That’s what we’re gonna do. We’re gonna spend a little time doing science to the simplest ingredients and turning them into something chewy and fatty and cheesy and delicious, so that you can hoover it down noisily in your kitchen or use it to impress your in-laws. You made cheese??? they will ask, emphasizing the “you” and the “cheese” in a way that implies that you seem broadly incapable of doing anything more complicated than tying your shoes. Assholes! Also, this really isn’t more complicated than tying your shoes. Tell no one!

You don’t need much, here: you need some whole milk, a couple of lemons, some cheesecloth, and a colander. You’ll also need a big pot for heating the milk.


There’s no need to be especially cute with the milk. If you are the sort of person who thinks organic or otherwise earth- or cow-friendly milk is preferable, for one reason or another, that’s fine (you are going to want to stay away from raw milk, unless you can be certain that the handling of the milk has been meticulous—we’re going to heat the milk, but not nearly long enough or hot enough to achieve pasteurization, and there can be scary stuff lurking in your raw milk). I am the sort of person who genuinely prefers low-fat or even skim milk, so, for me, any kind of whole milk is outrageously, almost overwhelmingly rich. But! Whatever your feelings about fat content in milk used for drinking or floating sugary cereal, you must use whole milk for this recipe. There will be no healthing this shit up, this time.

Here’s why [puts on dork glasses and dork lab coat, like a fucking dork]: the specific thing we are doing, in order to make cheese, is curdling milk, so that all the milk solids will congeal and separate from the whey. You see [goes to chalkboard like huge fucking irredeemable dork], proteins and fats and other science things are distributed evenly and suspended throughout your glass of milk, giving it its creamy texture and rich dairy flavor. But this is a relatively unstable condition—minor adjustments to the pH of the solution will cause these science things to attract one another and form clumps. Once clumped, this mixture of science things—called casein—will not unclump. Long ago, some dipshit idiot screwed up the pH of the family milk in just this way, but managed to redeem himself by improvising a new use for all this clumped science: cheese.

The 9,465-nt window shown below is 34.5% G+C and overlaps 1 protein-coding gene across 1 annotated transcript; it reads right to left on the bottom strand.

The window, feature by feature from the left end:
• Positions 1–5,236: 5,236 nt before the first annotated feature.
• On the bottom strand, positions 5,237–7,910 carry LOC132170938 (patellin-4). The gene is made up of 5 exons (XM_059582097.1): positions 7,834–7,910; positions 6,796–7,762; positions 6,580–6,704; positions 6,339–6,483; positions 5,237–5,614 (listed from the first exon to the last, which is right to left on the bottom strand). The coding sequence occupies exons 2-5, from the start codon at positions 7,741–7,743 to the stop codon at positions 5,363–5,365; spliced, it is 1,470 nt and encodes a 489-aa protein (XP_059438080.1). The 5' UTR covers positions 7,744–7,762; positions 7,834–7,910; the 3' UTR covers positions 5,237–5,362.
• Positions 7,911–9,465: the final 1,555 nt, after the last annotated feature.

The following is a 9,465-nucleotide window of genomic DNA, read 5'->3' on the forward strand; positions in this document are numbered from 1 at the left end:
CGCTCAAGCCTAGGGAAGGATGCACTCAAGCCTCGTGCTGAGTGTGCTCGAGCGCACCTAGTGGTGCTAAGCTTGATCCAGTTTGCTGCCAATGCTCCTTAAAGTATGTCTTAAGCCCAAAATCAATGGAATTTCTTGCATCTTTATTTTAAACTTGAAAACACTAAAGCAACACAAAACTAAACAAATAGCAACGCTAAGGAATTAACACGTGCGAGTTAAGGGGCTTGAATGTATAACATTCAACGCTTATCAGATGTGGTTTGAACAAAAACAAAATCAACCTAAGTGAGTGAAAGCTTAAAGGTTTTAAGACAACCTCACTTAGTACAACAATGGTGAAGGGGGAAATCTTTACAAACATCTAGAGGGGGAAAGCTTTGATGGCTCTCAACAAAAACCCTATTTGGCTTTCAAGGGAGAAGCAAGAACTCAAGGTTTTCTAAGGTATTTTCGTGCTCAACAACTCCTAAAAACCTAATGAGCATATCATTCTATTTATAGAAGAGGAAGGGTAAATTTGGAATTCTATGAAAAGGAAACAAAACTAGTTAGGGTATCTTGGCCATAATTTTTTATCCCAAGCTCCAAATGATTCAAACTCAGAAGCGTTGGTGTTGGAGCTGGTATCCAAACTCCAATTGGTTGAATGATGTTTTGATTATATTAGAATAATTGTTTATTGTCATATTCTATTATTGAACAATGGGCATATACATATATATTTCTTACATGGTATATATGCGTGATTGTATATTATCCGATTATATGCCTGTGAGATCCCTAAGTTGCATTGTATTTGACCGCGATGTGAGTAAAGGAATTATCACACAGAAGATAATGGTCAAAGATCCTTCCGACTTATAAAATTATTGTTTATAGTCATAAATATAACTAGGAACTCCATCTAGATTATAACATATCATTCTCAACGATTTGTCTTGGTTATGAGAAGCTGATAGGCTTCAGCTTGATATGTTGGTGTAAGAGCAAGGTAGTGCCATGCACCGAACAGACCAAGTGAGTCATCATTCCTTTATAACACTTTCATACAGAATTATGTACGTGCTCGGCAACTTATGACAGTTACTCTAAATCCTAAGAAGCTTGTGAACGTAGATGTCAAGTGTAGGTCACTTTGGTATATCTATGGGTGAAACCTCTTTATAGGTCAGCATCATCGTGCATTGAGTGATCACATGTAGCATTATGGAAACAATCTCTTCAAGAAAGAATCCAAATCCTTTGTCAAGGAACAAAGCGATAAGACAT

But not all clumps of milk science are created equal! They are all made up of proteins, but cheese—like steaks and pork chops and good tuna—gets most of its flavor from fat. That’s what we’re after, here: a good and tasty science clump, rich with butterfat. Low-fat cheese will be less flavorful than fatty cheese, unless you want to get into aging and all that. Which, hell no. Also, importantly, all that captured butterfat will greatly increase the yield from your cheesemaking, so that you are not using a gallon of milk for a tiny portion of clumped milk science, and rueing the time you sacrificed for a dry-ass meager handful of bland-ass cheese.

So! Empowered by your new understanding of food science, grab yourself a half-gallon of whole milk at the store. We are going to use all of it, so if you were looking forward to a giant glass of whole milk, or several obscenely huge midnight bowls of cereal, maybe go for a whole gallon.